Swamp Thing Vol. 4: Seeder

Charles Soule, writer; Kano, Jesus Saiz & Alvaro Lopez, artists; Matthew Wilson, colorist

DC Comics

New writer Charles Soule opens this collection with what feels like a fresh introduction of the character (especially after the interminable Rotworld story line). The first two issues are real old school Swamp Thing. They start with Swampy ruminating about his role, pretty low-key. He visits Metropolis and inadvertently causes a crisis--triggered by visiting Batman villain the Scarecrow--bringing Superman into the story. Swamp Thing finally asks Superman his question: with all your powers, how do you retain your humanity? Superman replies "I connect. I find people to help. It's our choice, Alec...We can be as human as we want to be." It's a lovely moment.

Soule then introduces his first new character: Capucine, an ancient warrior who was once promised sanctuary by an earlier avatar of the Green. This gives Alec a reason to go into the Green to find out about the promise. It's an interesting bit of history, but he immediately turns his attention to the title character Seeder, who has been disrupting the Green by forcing things to grow where they are not supposed to, pulling power from elsewhere in the Green every time he does it.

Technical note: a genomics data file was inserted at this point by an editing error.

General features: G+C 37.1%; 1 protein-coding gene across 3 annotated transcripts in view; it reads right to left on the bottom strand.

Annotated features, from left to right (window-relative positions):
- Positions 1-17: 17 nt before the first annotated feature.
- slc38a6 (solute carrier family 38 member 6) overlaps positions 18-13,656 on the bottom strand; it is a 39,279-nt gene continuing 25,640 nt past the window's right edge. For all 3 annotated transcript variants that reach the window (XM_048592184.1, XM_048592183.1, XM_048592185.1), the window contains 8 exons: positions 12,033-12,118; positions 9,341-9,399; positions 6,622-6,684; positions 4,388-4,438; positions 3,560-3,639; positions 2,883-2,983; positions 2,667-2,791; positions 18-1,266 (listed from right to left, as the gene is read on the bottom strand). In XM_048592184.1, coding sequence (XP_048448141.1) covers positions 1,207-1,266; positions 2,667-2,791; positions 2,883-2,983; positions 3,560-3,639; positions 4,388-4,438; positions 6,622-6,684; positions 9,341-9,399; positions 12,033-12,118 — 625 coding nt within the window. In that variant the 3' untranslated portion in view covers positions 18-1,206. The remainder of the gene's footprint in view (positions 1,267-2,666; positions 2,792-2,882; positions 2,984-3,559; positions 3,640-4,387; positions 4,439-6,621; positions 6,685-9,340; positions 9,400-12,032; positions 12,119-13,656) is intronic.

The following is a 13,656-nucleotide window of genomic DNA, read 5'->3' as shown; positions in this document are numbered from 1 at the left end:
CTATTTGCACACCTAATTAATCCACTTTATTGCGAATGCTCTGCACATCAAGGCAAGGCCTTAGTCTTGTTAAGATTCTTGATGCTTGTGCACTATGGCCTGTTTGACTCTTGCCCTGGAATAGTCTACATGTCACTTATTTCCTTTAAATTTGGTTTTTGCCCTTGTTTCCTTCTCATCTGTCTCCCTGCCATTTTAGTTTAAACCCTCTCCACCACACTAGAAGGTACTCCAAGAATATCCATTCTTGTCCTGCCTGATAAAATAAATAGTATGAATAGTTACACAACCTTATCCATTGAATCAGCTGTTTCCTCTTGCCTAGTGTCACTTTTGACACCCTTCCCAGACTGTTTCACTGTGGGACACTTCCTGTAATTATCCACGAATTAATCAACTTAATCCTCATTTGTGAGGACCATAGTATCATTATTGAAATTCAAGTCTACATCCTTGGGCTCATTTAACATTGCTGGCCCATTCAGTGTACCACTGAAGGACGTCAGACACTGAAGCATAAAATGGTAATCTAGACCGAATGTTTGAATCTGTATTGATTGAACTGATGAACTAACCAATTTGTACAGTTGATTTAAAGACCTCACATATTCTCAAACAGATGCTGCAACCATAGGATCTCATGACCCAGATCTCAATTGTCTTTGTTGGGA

He follows Seeder to Scotland, where a village has been gifted with a tree that grows whisky. John Constantine is there as well, drawn by the magic. When he falls under the spell himself Soule spins a classic Swamp Thing/Constantine tale, only this time it is Swampy's turn to save Constantine. Returning to the swamp he finds Capucine recovering from an attack by Seeder, who had come looking for him. I'm sure we'll be seeing a lot more of both of these new characters.

The final issue in the collection (23.1) is part of the Forever Evil event, and is devoted to arch-villain Anton Arcane. Abigail Arcane (who became the new avatar of the Rot in the previous story line) visits him in Hell. She is seeking the truth about her mother, and gets more than she bargained for. The final scene implies that Arcane has escaped from his prison, surely the biggest loaded gun any Swamp Thing writer could conjure up.

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